By JULIA DAY, STEPS Centre member
Sanitation was dubbed “one of the biggest scandals of all time” by the UN’s water chief this week as World Water Week got underway in Stockholm.
At a time when billions of people live without sustainable access to safe drinking water or suffer ill health due to poor sanitation, when food crises, bio-energy crops and climate change place ever-increasing demands on water resources, 2,500 water experts have gathered in the Swedish capital.
“Sanitation is one of the biggest scandals of all times. It’s something that we have to put on our radar screen,” insisted Prince Willem-Alexander of the Netherlands, who heads up the UN Secretary General’s Advisory Board on Water and Sanitation.
“7,500 people die every day due to this lack of sanitation,” he said, pointing out that “the situation is the same as seven years ago.” According to the United Nations 30 per cent of the planet’s population will face water shortages by 2025.
In an attempt to inject some urgency into this situation during this International Year of Sanitation, the conference is focussing on how the lack of water supply impacts sanitation and health and has already heard calls for radical changes in behaviour and mentality when it comes to water usage.
At the ESRC STEPS Centre, our research on water and sanitation is seeking to promote changes in the ways in which water and sanitation are viewed and sustainable practical and policy solutions designed.
Why, as Prince Willem-Alexander pointed out in Stockholm, has there been no movement towards better sanitation for years, despite many interventions and international action? The STEPS Centre’s researchers believe there is a big disconnect between global rhetoric and the everyday experiences of poor and marginalised people. And until this disconnect is properly addressed, the problems of water and sanitation will remain unresolved.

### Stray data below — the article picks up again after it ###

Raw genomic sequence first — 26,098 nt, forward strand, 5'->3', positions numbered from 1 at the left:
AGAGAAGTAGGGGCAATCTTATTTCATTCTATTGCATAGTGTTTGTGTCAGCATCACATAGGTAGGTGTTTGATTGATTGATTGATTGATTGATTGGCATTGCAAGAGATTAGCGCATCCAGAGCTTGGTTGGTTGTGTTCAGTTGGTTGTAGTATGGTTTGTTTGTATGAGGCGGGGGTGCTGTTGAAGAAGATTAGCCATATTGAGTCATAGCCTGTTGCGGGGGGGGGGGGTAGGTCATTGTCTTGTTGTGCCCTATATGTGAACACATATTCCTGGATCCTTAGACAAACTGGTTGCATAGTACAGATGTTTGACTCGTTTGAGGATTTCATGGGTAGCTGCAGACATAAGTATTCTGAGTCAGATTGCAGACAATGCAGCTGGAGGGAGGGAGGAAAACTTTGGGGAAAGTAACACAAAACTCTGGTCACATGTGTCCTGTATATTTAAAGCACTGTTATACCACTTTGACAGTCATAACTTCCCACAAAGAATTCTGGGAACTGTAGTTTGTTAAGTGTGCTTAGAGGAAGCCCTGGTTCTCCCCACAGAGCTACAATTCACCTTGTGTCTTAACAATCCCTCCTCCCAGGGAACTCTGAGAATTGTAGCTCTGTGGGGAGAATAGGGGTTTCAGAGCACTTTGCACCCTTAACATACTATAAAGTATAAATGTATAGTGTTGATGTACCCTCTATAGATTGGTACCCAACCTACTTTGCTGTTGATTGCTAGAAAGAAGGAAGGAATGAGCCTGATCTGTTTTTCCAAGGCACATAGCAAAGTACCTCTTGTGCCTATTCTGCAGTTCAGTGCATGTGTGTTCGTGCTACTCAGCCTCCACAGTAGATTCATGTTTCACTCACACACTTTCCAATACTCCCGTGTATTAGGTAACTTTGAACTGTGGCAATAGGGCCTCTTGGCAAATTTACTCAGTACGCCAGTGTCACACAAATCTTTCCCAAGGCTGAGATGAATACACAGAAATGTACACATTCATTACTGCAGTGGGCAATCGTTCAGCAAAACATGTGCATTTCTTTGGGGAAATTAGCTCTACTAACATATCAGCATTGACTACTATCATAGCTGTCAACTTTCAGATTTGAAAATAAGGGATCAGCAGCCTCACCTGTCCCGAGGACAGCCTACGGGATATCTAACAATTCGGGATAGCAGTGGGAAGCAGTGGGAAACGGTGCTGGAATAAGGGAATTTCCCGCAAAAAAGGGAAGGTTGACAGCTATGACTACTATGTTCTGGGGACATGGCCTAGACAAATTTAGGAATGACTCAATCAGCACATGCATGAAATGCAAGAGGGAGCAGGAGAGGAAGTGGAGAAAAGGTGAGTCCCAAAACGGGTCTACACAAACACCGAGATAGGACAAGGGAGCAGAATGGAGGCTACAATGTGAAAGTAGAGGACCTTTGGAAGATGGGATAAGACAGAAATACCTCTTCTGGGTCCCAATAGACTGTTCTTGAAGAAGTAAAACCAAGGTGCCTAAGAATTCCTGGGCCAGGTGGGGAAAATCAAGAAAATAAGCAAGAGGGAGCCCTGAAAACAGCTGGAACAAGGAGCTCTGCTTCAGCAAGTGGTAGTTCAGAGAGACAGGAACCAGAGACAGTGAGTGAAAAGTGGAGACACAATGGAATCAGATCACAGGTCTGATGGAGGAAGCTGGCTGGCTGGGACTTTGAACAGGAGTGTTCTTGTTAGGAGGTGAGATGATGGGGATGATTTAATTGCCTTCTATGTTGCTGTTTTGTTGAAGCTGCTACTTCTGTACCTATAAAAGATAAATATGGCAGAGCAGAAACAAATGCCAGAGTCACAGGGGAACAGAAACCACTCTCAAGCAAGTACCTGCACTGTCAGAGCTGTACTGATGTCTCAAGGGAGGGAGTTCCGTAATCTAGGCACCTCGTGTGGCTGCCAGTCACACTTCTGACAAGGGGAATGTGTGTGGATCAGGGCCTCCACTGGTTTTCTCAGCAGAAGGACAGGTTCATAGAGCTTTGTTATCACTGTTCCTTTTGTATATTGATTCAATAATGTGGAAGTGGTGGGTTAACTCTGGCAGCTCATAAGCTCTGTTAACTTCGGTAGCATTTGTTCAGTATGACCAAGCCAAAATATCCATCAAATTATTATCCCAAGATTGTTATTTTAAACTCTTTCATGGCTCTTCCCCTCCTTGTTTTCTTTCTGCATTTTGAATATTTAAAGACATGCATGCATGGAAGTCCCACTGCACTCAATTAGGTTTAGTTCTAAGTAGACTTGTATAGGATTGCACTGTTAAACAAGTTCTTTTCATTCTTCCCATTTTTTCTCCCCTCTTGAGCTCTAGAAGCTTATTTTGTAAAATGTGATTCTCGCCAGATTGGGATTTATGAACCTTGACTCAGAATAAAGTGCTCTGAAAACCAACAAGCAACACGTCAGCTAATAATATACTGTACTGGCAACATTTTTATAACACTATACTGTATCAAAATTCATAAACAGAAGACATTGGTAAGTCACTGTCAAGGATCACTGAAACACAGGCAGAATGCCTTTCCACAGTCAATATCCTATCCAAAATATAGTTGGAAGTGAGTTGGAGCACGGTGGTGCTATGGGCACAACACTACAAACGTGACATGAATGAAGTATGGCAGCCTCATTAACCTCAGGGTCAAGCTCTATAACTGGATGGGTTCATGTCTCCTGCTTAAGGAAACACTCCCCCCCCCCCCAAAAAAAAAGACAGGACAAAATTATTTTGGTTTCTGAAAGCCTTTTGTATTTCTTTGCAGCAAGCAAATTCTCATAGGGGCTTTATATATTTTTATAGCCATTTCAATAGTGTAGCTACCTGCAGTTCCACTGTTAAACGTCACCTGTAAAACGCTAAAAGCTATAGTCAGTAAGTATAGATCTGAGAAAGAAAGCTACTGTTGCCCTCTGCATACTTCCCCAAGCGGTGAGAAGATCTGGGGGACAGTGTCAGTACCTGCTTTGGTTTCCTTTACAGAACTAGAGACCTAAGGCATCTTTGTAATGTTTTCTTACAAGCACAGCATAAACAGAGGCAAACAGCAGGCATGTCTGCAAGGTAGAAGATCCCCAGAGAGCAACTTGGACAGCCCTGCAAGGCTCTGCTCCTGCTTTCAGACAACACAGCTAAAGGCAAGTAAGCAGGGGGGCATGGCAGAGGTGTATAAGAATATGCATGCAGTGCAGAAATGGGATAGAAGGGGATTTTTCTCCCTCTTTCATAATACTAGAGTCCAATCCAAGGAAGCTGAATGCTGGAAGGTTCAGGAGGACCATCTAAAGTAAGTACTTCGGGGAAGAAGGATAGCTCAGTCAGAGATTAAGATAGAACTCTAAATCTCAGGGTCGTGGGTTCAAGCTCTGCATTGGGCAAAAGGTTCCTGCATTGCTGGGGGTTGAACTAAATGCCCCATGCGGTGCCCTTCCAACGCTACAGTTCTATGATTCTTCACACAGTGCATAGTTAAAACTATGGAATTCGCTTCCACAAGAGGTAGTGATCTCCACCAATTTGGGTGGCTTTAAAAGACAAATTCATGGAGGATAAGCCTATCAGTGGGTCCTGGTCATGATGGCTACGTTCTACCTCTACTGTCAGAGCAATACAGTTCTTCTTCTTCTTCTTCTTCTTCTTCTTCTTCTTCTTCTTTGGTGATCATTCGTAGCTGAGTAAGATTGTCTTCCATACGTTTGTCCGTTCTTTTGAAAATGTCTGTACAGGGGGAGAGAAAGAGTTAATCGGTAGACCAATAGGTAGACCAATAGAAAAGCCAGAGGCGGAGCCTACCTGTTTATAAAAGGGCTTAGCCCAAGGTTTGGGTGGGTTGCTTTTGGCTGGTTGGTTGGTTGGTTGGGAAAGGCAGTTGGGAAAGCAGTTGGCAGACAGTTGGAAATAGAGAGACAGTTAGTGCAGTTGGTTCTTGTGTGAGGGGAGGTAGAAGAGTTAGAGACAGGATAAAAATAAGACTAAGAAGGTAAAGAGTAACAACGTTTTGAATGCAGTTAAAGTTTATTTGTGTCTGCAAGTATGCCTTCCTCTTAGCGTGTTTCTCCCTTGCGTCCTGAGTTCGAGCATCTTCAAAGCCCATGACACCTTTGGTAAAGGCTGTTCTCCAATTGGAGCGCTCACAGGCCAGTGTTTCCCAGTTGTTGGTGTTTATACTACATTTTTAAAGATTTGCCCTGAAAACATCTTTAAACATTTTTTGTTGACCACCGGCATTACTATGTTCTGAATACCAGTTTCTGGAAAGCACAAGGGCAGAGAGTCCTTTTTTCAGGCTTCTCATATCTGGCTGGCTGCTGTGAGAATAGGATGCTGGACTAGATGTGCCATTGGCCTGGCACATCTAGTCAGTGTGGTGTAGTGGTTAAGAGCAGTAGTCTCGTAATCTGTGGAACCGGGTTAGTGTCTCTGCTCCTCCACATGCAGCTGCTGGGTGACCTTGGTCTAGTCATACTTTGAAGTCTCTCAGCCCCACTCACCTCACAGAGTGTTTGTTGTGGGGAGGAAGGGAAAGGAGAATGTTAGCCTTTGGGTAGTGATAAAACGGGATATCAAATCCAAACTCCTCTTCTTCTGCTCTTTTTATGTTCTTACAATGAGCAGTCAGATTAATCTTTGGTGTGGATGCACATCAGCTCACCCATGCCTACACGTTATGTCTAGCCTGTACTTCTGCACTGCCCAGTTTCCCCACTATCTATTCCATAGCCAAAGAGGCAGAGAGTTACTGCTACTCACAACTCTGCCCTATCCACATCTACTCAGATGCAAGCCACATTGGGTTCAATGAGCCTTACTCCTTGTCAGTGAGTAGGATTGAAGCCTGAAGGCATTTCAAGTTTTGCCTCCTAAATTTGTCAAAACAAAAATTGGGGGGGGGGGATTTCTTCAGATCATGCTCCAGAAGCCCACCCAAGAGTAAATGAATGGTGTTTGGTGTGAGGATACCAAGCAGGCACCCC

Take the case of large dams, often considered to be the panacea to water scarcity but the source of great controversy around the world with the Narmada in India, Three Gorges in China and Epupa Falls in Namibia among the most high profile dam controversies.
Builders and planners have often ignored the high social and environmental costs of large dams, with benefits often going to large farmers and irrigators. The poor and marginalised are left to face displacement from river-valleys, impoverishment, destruction of ancestral homes and cultural attachments to land and river resources and unintended consequences, such as disease outbreaks.
The focus on water as an economic good can overshadow other, particularly cultural and symbolic, meanings and roles of water. The engineering and public health domination of sanitation can obscure local level priorities, needs and socio-cultural practices. For example, villagers in Merka, western India, prefer local sources of water (e.g. the tank and wells) to the ostensibly ‘improved’ government-supplied piped water.
Views that see water and sanitation problems in aggregate, technical terms, ignore the social, political and distributional issues that often underlie what may appear as water ‘scarcity’. These views often have little to do with local users’ rights and interests. Consequently, despite good intentions, many projects fail.
The UN undoubtedly has good intentions. It has set a target for halving the number of people without access to sanitation by 2015; on current trends it won’t be reached until 2076.
Download STEPS Working Paper 6: “Liquid Dynamics: challenges for sustainability in water and sanitation” (pdf 566kb)